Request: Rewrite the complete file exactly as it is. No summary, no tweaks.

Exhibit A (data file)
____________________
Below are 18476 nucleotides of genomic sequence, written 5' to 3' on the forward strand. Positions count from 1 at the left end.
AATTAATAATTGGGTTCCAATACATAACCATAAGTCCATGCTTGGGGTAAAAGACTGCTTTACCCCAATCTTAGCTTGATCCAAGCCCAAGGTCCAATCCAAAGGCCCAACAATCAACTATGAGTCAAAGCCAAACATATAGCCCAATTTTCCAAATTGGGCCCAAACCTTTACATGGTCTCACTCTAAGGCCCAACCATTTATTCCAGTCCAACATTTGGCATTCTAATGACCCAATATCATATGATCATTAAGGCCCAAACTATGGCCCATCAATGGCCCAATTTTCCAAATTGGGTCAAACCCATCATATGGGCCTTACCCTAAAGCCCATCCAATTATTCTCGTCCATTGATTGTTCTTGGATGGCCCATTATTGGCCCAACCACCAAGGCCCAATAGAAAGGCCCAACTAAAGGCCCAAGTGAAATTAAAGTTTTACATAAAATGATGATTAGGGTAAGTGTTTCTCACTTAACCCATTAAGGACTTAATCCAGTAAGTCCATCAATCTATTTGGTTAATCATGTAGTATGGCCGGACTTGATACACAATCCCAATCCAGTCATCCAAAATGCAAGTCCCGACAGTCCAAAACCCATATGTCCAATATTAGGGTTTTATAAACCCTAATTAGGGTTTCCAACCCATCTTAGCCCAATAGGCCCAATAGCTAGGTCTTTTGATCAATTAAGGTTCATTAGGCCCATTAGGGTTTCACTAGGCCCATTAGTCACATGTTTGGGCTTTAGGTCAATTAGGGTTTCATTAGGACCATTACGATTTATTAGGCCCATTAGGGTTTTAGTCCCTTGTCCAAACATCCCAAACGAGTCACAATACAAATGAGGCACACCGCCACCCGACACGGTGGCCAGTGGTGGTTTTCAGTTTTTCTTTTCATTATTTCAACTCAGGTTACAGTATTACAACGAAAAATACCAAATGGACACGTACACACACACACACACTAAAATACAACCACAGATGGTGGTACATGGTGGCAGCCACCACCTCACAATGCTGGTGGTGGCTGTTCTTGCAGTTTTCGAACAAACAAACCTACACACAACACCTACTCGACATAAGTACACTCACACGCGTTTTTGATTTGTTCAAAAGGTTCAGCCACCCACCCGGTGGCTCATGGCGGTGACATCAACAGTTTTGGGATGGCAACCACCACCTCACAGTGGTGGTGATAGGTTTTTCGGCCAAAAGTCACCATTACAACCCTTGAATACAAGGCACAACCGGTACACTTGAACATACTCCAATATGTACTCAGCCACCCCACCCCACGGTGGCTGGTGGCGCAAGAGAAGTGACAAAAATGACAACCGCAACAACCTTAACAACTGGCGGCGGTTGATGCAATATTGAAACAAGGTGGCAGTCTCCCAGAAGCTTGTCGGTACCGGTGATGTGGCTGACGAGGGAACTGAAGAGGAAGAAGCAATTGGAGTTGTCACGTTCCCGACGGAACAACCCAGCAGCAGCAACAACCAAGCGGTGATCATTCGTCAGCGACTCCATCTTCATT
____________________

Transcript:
Below are 18476 nucleotides of genomic sequence, written 5' to 3' on the forward strand. Positions count from 1 at the left end.
AATTAATAATTGGGTTCCAATACATAACCATAAGTCCATGCTTGGGGTAAAAGACTGCTTTACCCCAATCTTAGCTTGATCCAAGCCCAAGGTCCAATCCAAAGGCCCAACAATCAACTATGAGTCAAAGCCAAACATATAGCCCAATTTTCCAAATTGGGCCCAAACCTTTACATGGTCTCACTCTAAGGCCCAACCATTTATTCCAGTCCAACATTTGGCATTCTAATGACCCAATATCATATGATCATTAAGGCCCAAACTATGGCCCATCAATGGCCCAATTTTCCAAATTGGGTCAAACCCATCATATGGGCCTTACCCTAAAGCCCATCCAATTATTCTCGTCCATTGATTGTTCTTGGATGGCCCATTATTGGCCCAACCACCAAGGCCCAATAGAAAGGCCCAACTAAAGGCCCAAGTGAAATTAAAGTTTTACATAAAATGATGATTAGGGTAAGTGTTTCTCACTTAACCCATTAAGGACTTAATCCAGTAAGTCCATCAATCTATTTGGTTAATCATGTAGTATGGCCGGACTTGATACACAATCCCAATCCAGTCATCCAAAATGCAAGTCCCGACAGTCCAAAACCCATATGTCCAATATTAGGGTTTTATAAACCCTAATTAGGGTTTCCAACCCATCTTAGCCCAATAGGCCCAATAGCTAGGTCTTTTGATCAATTAAGGTTCATTAGGCCCATTAGGGTTTCACTAGGCCCATTAGTCACATGTTTGGGCTTTAGGTCAATTAGGGTTTCATTAGGACCATTACGATTTATTAGGCCCATTAGGGTTTTAGTCCCTTGTCCAAACATCCCAAACGAGTCACAATACAAATGAGGCACACCGCCACCCGACACGGTGGCCAGTGGTGGTTTTCAGTTTTTCTTTTCATTATTTCAACTCAGGTTACAGTATTACAACGAAAAATACCAAATGGACACGTACACACACACACACACTAAAATACAACCACAGATGGTGGTACATGGTGGCAGCCACCACCTCACAATGCTGGTGGTGGCTGTTCTTGCAGTTTTCGAACAAACAAACCTACACACAACACCTACTCGACATAAGTACACTCACACGCGTTTTTGATTTGTTCAAAAGGTTCAGCCACCCACCCGGTGGCTCATGGCGGTGACATCAACAGTTTTGGGATGGCAACCACCACCTCACAGTGGTGGTGATAGGTTTTTCGGCCAAAAGTCACCATTACAACCCTTGAATACAAGGCACAACCGGTACACTTGAACATACTCCAATATGTACTCAGCCACCCCACCCCACGGTGGCTGGTGGCGCAAGAGAAGTGACAAAAATGACAACCGCAACAACCTTAACAACTGGCGGCGGTTGATGCAATATTGAAACAAGGTGGCAGTCTCCCAGAAGCTTGTCGGTACCGGTGATGTGGCTGACGAGGGAACTGAAGAGGAAGAAGCAATTGGAGTTGTCACGTTCCCGACGGAACAACCCAGCAGCAGCAACAACCAAGCGGTGATCATTCGTCAGCGACTCCATCTTCATT